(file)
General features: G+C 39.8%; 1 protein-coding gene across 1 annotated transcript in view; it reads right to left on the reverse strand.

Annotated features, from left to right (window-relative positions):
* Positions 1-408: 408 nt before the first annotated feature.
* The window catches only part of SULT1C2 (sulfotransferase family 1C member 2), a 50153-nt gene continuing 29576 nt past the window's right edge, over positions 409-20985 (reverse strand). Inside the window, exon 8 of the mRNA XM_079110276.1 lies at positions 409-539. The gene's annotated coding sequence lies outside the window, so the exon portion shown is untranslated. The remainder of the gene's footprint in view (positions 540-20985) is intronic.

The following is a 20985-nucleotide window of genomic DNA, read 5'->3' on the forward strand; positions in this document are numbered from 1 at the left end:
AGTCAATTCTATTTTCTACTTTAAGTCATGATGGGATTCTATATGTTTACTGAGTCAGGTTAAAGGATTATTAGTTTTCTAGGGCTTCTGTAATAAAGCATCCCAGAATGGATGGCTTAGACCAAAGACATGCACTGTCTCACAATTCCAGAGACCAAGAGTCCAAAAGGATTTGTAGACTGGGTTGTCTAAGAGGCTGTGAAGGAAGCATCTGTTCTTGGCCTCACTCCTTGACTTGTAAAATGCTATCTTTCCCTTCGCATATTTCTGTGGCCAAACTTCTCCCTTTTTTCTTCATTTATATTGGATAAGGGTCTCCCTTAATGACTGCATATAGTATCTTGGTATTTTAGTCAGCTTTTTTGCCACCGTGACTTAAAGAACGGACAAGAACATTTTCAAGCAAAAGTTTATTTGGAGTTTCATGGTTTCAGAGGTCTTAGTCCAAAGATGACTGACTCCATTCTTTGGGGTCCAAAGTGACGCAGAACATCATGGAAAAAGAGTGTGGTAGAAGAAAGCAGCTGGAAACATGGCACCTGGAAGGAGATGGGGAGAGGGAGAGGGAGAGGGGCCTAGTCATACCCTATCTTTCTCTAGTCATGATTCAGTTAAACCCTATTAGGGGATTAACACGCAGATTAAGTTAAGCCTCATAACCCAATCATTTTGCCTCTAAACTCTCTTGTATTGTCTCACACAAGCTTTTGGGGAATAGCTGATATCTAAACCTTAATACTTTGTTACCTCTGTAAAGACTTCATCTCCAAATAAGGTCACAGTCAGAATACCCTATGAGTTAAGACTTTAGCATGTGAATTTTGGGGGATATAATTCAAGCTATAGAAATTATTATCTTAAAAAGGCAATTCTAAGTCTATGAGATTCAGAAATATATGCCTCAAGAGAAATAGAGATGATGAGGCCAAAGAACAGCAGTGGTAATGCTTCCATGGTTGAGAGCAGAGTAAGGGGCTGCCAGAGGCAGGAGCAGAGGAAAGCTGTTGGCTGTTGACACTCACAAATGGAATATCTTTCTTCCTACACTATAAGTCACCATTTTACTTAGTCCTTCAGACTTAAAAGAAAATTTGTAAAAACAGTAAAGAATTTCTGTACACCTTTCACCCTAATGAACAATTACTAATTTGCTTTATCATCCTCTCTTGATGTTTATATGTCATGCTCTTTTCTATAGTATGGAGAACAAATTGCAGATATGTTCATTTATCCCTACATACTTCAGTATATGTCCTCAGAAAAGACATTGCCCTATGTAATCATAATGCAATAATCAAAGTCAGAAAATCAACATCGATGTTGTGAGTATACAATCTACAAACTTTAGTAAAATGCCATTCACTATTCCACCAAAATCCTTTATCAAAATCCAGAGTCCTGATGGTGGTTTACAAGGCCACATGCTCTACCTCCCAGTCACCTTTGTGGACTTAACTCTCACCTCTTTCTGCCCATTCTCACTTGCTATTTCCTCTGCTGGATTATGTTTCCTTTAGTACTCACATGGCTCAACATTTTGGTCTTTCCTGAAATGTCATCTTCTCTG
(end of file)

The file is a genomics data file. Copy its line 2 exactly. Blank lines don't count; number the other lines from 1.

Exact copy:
Annotated features, from left to right (window-relative positions):